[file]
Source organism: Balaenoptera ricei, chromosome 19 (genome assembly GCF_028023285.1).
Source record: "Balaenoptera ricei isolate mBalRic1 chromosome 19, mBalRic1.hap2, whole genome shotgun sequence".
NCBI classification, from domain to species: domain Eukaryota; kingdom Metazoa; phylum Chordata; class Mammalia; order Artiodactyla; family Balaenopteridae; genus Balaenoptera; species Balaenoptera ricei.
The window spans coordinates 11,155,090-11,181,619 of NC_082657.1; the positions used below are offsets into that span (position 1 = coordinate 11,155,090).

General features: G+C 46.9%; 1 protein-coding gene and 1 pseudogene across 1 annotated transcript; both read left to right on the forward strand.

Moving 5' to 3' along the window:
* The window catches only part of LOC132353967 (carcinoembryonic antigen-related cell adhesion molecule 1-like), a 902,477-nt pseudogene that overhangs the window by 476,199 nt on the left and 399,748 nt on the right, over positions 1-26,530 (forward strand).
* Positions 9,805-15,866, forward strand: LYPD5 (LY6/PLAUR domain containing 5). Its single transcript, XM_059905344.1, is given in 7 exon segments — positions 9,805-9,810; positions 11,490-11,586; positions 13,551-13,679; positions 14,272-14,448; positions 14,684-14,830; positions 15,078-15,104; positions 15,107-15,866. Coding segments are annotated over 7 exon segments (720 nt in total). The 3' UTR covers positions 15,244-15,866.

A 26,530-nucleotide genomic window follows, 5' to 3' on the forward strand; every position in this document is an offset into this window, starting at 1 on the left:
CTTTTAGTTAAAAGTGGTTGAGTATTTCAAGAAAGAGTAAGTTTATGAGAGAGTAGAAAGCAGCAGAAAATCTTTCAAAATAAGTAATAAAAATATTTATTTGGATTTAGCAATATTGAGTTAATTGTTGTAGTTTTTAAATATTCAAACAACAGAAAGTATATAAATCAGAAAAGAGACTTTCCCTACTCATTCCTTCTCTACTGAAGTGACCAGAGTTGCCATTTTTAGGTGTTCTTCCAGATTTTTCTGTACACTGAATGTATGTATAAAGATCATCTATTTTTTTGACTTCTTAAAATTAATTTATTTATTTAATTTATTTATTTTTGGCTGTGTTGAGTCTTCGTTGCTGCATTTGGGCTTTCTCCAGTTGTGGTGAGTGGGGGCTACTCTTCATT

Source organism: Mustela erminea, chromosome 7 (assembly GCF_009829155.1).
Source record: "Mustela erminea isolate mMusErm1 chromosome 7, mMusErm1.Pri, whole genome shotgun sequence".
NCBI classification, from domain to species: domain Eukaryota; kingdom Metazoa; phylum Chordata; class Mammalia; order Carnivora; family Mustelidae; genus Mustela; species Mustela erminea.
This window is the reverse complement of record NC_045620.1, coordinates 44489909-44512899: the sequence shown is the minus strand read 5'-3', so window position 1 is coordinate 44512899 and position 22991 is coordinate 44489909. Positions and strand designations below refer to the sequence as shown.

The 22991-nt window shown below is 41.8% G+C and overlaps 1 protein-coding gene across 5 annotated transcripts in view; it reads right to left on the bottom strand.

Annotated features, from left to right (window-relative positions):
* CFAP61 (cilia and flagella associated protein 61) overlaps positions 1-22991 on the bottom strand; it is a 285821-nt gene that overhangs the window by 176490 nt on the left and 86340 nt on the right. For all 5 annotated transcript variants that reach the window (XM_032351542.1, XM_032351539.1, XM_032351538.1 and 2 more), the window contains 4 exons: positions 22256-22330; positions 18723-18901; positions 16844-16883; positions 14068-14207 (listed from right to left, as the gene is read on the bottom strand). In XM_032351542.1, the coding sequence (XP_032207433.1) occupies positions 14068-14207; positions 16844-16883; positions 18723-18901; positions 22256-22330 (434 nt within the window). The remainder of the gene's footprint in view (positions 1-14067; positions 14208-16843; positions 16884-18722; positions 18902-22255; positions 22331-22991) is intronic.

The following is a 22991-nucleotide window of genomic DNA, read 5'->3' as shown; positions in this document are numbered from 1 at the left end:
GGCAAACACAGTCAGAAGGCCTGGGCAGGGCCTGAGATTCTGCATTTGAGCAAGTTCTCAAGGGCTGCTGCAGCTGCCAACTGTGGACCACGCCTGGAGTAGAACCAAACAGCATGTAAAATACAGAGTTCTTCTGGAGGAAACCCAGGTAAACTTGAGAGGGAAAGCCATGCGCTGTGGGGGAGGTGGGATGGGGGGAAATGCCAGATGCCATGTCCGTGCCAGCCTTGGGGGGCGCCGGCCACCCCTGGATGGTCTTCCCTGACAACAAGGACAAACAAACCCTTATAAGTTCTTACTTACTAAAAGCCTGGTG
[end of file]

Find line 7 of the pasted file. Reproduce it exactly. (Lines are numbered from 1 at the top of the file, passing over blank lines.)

* The window catches only part of LOC132353967 (carcinoembryonic antigen-related cell adhesion molecule 1-like), a 902,477-nt pseudogene that overhangs the window by 476,199 nt on the left and 399,748 nt on the right, over positions 1-26,530 (forward strand).